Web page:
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Jacob's Wound

Homoerotic Narrative in the Literature of Ancient Israel

Jacob's Wound

Homoerotic Narrative in the Literature of Ancient Israel

This item is a print on demand title and will be dispatched in 1-3 weeks.

Paperback / softback

£28.99

Publisher: Bloomsbury Publishing PLC
ISBN: 9780826417121
Number of Pages: 306
Published: 01/08/2005
Width: 15.2 cm
Height: 22.9 cm
The very suggestion that there may be homoeroticism in Hebrew narrative may seem odd given the supposition that the religion and culture of ancient Israel resolutely opposed same sex erotic relationships. The apparent prohibition of homosexuality in Leviticus and the story of Sodom from Genesis have been made to speak for the whole Hebrew Bible. The oddity of this situation has not been lost on some interpreters who have recognized that the story of Sodom tells us no more about attitudes toward what we call homosexuality than the story of the rape of Dina tells us about attitudes toward heterosexuality. Prof. Jennings says that the well-known eroticism of the Hebrew Bible is not confined to heterosexuality but also includes an astonishing diversity of material that lends itself to homoerotic interpretation. In Part one, Jennings examines saga materials associated with David. It is no innovation to detect in the David and JonathanGCOs relationship at least the outline of a remarkable love story between two men. What becomes clear, however, is that the tale is far more complex than this since it involves Saul and is set within a context of a warrior society that takes for granted that male heroes will be accompanied by younger or lower status males.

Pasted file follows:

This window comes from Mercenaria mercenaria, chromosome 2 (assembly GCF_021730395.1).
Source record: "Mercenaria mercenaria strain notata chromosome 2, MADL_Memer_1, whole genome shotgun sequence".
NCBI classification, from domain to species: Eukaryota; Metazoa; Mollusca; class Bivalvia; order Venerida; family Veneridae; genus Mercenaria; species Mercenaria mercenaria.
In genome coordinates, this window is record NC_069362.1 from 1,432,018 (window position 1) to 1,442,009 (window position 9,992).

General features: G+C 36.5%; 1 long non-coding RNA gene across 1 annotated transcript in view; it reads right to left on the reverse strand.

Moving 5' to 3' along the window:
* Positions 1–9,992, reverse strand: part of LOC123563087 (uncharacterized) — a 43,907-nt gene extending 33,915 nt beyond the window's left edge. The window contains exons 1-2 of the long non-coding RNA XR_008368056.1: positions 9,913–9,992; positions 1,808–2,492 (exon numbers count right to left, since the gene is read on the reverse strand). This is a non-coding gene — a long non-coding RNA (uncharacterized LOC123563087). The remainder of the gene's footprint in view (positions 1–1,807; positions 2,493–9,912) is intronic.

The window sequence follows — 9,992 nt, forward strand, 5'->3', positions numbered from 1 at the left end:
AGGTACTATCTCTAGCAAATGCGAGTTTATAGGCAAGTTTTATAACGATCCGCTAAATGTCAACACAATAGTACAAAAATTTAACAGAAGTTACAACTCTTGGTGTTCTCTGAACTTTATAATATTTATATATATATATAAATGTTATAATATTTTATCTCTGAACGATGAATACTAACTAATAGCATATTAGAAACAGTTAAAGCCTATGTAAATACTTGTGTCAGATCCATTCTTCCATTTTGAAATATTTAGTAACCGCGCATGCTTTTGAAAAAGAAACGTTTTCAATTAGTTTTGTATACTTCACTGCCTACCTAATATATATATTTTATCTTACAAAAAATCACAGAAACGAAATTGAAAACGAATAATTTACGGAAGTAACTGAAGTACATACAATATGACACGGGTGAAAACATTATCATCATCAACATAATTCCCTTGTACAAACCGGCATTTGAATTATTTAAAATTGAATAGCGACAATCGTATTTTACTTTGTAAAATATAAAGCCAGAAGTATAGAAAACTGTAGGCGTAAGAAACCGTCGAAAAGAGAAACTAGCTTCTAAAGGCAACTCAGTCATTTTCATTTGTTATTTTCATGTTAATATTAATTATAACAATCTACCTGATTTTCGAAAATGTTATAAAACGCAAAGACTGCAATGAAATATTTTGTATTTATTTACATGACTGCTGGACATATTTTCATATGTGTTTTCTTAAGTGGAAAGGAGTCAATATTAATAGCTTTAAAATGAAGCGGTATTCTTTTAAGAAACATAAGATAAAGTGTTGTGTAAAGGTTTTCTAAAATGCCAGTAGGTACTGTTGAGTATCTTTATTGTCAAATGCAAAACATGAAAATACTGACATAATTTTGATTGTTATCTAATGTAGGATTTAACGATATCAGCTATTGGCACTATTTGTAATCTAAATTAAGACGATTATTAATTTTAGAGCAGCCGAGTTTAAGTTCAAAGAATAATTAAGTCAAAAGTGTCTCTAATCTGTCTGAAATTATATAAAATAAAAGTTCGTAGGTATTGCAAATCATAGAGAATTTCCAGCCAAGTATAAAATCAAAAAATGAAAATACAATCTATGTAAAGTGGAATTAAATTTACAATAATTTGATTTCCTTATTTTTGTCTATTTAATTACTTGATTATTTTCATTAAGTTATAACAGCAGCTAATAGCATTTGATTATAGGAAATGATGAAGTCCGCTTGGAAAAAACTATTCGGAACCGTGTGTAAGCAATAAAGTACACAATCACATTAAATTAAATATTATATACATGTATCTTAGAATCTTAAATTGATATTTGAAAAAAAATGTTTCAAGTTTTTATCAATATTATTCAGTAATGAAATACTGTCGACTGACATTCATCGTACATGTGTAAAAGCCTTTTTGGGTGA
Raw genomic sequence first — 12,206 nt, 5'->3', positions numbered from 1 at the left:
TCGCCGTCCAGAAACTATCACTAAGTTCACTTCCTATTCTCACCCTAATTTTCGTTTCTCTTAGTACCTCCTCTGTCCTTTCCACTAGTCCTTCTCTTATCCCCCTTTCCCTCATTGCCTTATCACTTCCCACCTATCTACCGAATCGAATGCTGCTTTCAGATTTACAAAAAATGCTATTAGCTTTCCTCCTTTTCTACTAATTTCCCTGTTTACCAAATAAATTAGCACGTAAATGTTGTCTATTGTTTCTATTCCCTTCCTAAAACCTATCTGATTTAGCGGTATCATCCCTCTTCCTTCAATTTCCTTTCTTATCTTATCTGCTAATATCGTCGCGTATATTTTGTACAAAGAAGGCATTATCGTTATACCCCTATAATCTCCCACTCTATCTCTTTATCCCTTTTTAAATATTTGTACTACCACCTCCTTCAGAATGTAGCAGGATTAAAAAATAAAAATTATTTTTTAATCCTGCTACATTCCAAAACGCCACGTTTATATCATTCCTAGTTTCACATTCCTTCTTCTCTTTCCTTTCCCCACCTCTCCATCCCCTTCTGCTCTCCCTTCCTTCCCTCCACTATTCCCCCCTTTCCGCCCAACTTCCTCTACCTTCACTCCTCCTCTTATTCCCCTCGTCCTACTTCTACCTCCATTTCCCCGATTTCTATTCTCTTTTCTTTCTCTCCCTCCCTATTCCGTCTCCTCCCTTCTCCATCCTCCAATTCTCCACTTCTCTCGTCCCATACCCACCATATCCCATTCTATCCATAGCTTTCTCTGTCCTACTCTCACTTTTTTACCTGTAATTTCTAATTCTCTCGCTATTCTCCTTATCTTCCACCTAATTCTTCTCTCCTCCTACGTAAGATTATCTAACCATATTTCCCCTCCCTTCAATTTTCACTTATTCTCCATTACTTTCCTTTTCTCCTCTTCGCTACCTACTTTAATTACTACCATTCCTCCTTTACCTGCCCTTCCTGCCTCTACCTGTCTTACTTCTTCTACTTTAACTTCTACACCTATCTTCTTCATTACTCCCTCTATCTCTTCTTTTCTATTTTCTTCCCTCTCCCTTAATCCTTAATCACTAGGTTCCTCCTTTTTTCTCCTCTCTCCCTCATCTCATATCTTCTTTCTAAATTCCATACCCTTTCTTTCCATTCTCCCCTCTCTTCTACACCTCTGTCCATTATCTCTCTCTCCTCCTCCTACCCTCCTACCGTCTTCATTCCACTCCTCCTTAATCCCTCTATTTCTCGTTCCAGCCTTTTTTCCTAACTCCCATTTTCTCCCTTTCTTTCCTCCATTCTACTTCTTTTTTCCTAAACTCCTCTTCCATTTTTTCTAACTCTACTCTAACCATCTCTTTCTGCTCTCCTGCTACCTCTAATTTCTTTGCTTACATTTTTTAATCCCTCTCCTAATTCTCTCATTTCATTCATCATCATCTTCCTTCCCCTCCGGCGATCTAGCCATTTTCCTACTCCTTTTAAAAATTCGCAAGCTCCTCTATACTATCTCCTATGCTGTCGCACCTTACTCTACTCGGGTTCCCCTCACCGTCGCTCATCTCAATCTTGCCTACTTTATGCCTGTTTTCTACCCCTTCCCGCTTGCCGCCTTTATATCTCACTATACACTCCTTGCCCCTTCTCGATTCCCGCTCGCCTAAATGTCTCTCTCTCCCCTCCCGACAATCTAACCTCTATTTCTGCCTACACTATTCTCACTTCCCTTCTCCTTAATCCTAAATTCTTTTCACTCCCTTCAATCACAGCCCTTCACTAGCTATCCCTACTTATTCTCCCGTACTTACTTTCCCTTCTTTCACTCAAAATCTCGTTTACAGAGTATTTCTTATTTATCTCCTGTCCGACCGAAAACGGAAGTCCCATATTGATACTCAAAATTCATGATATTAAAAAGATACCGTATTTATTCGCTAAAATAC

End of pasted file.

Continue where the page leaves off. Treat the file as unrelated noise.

Theodore W. Jennings, Jr.

Theodore W Jennings, Jr is Professor of Biblical and Constructive Theology at the Chicago Theological Seminary and the author of the bestselling Introduction to Theology, The Insurrection of the Crucified and The Man Jesus Loved: Homoerotic Narratives from the New Testament

"Jacob's Wound remains one of the most stimulating and provocative books on the Hebrew Bible to appear in recent years. I will use it next time I teach on the Bible and homosexuality, and the class discussion it will provoke will be impassioned and productive." - Stephen D. Moore, The Theological School, Drew University, USA; The Journal of the History of Sexuality, September 2008--Sanford Lakoff

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